I use two Google Docs spreadsheets to manage my editorial calendar. One is dedicated to my own projects and one is dedicated to client work. It’s not just posts on those calendars, either. If I have long term projects, I’ll break them up into chunks and add them in. I also include plans for newsletters, articles for publications I don’t write for regularly and so on. I’ve got things organized so that I can see at a glance how a week will go. If it looks too busy, I’ll move things around as necessary. I also include dollar amounts on work for clients. It doesn’t have anything to do with my overall planning, but it gives me a little extra motivation to keep going.
Writing Means Rear End in Chair
The easiest way I’ve found to get all my writing done is to sit down and do it. I plan on writing for four hours every morning — I don’t make appointments during that time when I can help it. I do my best work in the morning, about an hour and a half after I wake up. I spend that first hour or so doing puzzles, eating breakfast and generally getting my brain going again. I’m a complete zombie when I first get out of bed so immediately writing just doesn’t work for me. Furthermore, four hours of solid writing can be pretty draining. I’m almost never able to come back to writing after lunch and that’s okay.
I use a timer to keep myself focused. I typically set it for fifteen minutes, after which I get up and stretch and move around. I hurt my back, so I’m not really supposed to sit for more than fifteen minutes straight anyway, and I’ve found that the fifteen minute slot pushes me to get as much done in that time as I can. I just write the next thing on my editorial calendar that hasn’t been completed yet. No fancy prioritization system is needed, because — for me, at least — the deadline is everything.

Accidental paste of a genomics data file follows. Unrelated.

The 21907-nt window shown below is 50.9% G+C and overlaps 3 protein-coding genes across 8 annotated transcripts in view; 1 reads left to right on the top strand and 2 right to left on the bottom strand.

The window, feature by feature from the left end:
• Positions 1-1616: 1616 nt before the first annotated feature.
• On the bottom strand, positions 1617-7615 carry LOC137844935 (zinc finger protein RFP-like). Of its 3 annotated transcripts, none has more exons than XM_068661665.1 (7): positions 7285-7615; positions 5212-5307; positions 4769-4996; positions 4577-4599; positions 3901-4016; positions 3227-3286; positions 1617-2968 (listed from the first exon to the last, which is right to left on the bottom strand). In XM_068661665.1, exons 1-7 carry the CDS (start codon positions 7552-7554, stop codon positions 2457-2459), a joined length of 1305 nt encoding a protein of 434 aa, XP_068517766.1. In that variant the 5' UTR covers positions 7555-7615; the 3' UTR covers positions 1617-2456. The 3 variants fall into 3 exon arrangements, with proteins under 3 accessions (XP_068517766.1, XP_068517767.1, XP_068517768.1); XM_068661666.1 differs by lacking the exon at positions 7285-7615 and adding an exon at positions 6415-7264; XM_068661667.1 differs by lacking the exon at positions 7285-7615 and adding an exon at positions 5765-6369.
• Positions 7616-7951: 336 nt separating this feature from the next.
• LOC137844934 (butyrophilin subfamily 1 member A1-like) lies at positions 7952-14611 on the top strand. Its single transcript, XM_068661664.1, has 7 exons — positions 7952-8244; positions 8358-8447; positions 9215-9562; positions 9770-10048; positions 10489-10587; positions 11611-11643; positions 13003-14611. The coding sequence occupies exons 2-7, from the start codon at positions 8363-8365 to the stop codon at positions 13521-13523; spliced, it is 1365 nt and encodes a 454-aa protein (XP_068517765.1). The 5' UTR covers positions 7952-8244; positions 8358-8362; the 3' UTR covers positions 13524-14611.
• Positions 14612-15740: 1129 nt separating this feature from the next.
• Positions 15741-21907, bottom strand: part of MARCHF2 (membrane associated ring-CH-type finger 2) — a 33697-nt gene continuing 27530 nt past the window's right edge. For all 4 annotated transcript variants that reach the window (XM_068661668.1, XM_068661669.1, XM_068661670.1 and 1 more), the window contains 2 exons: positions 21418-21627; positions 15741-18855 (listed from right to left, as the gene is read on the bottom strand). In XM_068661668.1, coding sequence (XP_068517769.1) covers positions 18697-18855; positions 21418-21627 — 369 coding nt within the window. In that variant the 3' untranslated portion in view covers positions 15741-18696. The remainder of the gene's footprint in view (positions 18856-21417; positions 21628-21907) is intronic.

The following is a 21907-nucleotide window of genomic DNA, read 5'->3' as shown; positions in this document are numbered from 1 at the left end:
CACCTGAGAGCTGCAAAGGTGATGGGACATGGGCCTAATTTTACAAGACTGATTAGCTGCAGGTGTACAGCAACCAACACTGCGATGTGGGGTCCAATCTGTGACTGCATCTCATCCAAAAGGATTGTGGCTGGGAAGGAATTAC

Even when I’m traveling, I try to do my writing in the morning (and I try not to skip it, assuming I’m traveling on a weekday). There are times when that simply isn’t an option, but I find that if I’ve taken a few days away from writing, it’s harder to get back into the swing of things. I tend to write, although not as much, on the weekends, as well. I enjoy my work and I’m happy to do it. Interruptions in general can throw me off my game, though. I’ve had dental appointments first thing in the morning: I go in at 8:30 a.m. and I’m back at my computer by 10. But those days are pretty much a lost cause for me. I can get a little writing done, usually, but it’s like pulling teeth.
Thinking Beyond Blog Posts
I do more than just writing blog posts every day and my system reflects that. I’ll just as often write a section of an ebook as a new post. I keep ideas for new writing projects in Evernote, I slot them into my editorial calendar and write them during my dedicated writing time.
This is the system to me. I’m not necessarily a slave to the system, but I’ve arranged things to be as simple as possible, so that I can get in and get my work done. After the day’s writing is done, there are still plenty of other tasks to do — emails to send, images to find and so on — and I’ve got different systems in place for those tasks. My way may not work for you, for what it’s worth. It took me a good deal of experimenting to figure out exactly when my best writing time is, for instance. But I do heartily recommend Evernote and, when in doubt, try using a timer to keep yourself focused.